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- CABG, coronary artery bypass graft surgery
- DCA, directional coronary atherectomy
- DES, drug eluting stents
- IVUS, intravascular ultrasound
- LM, left main coronary artery
- MACE, major adverse cardiac event
- MLD, minimal lumen diameter
- PCI, percutaneous coronary intervention
- POBA, plain old balloon angioplasty
- RESEARCH, rapamycin-eluting stent evaluated at Rotterdam cardiology hospital
- SYNTAX, Synergy with Taxus
- TLR, target lesion revascularisation
- TVR, target vessel revascularisation
- ULTIMA, unprotected left main trunk intervention multi-center assessment
Percutaneous coronary intervention (PCI) to the left main coronary artery (LM) presents important technical challenges that are both lesion and site specific. Available technology has improved and so has our understanding of how to optimise short and long term outcome, but nevertheless intervention to this area demands special consideration. Critical analysis of the literature can only be performed in conjunction with clear awareness of the limitations of the studies. Factors include: paucity of randomised trials comparing stent with surgery for LM lesions; the heterogeneous nature of most reported patient populations, so that papers often include a mixture of lesion types (ostial, body or bifurcation) or high and low risk patients; a lack of consistency of PCI technique, so that many series report a mix of plain old balloon angioplasty (POBA)/stent/debulking or combinations of these. Interpretation of existing literature is therefore necessarily complex and imprecise. Furthermore, as is common in the realm of PCI, the speed of change of both equipment and technique make much of what is “established” potentially irrelevant to “state of the art” practice: the impact of drug eluting stents (DES), newer bifurcation techniques, and concomitant pharmacological treatment being obvious examples. Nevertheless, the most recent guidelines on revascularisation from both the European Society of Cardiology and American Heart Association/American College of Cardiology still recommend coronary artery bypass graft surgery (CABG) for the majority of patients with unprotected LM disease.1,2 It is in this context that the available data on LM PCI must be reviewed.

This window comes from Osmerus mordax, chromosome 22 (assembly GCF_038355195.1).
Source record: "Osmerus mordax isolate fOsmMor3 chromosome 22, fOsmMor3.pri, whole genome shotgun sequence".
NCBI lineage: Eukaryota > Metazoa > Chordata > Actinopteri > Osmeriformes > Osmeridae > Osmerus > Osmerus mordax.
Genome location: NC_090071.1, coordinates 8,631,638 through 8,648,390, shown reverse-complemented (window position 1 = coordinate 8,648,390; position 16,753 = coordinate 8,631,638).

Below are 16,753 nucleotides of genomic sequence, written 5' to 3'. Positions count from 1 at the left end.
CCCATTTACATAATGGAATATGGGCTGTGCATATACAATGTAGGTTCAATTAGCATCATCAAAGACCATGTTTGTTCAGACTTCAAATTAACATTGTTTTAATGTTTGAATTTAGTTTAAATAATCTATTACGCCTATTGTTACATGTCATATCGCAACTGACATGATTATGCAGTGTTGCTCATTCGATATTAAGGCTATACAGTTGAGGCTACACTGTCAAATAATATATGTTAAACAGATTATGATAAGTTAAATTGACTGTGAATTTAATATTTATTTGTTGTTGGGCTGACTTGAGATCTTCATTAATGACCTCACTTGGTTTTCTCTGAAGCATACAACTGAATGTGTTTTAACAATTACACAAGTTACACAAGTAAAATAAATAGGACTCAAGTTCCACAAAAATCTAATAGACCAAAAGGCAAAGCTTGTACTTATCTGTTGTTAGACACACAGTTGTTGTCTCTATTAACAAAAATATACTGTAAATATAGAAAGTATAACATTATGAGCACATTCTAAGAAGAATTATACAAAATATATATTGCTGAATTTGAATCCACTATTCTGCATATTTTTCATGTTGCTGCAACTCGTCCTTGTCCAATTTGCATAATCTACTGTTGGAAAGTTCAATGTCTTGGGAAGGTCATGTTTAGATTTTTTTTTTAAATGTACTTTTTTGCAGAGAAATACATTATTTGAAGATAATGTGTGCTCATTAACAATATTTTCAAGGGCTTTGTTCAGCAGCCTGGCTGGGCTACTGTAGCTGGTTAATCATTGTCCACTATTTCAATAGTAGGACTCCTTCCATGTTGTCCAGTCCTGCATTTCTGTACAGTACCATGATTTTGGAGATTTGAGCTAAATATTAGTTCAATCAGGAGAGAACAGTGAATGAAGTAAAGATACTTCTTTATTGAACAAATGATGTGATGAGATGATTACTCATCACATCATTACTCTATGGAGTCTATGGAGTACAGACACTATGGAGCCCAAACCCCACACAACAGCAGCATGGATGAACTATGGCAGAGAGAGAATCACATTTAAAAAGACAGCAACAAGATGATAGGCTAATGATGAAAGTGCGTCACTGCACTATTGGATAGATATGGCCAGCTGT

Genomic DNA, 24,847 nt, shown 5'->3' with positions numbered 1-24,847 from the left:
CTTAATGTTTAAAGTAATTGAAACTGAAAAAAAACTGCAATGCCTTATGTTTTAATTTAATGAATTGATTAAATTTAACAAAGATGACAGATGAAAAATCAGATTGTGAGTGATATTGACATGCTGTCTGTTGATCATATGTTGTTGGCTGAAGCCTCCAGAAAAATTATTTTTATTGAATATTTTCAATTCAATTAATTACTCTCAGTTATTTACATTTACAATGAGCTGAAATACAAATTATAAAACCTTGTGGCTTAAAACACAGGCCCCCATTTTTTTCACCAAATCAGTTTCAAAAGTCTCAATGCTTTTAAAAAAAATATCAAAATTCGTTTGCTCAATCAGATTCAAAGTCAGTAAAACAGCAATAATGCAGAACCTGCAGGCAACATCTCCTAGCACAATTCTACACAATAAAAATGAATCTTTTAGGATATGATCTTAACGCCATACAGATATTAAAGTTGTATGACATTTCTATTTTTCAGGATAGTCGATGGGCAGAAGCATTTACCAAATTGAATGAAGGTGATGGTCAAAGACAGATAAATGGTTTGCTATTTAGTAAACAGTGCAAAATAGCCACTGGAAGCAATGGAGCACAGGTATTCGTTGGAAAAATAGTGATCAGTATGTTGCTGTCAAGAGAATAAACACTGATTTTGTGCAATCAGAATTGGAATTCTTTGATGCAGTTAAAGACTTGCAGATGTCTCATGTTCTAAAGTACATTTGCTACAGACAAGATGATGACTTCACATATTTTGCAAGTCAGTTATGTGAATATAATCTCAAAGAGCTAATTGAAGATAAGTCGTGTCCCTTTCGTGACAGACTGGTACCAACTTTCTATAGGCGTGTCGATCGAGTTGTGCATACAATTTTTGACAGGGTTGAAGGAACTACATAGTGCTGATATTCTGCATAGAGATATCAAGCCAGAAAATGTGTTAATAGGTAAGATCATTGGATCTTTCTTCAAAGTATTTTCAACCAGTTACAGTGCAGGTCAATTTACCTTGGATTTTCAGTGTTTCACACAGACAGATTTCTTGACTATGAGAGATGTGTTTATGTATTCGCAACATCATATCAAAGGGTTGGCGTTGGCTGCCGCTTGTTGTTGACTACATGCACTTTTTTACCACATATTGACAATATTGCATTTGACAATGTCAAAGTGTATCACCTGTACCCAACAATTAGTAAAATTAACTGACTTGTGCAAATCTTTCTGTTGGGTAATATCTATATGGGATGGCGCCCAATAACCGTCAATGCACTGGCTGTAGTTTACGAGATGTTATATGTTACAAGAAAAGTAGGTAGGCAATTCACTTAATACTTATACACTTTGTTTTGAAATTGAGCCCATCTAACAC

The initial angiographic success rates for contemporary (that is, using stents) series of LM PCI are universally high. In elective series, reported procedural success is consistently above 90% and in the majority is close to 100%, even in series including bifurcation disease.3 By contrast, patients presenting with acute coronary syndromes caused by important LM stenosis represent a higher risk group and it is not surprising that in-hospital outcome data are therefore much less favourable: the procedural success in the emergency group of the (original) ULTIMA (unprotected left main trunk intervention multi-center assessment) series, for example, being 75% with an in-hospital mortality of 69%.4
The technical feasibility of LM stenting is therefore well established, particularly in elective cases.
CLINICAL DETERMINANTS OF SURVIVAL AND OUTCOME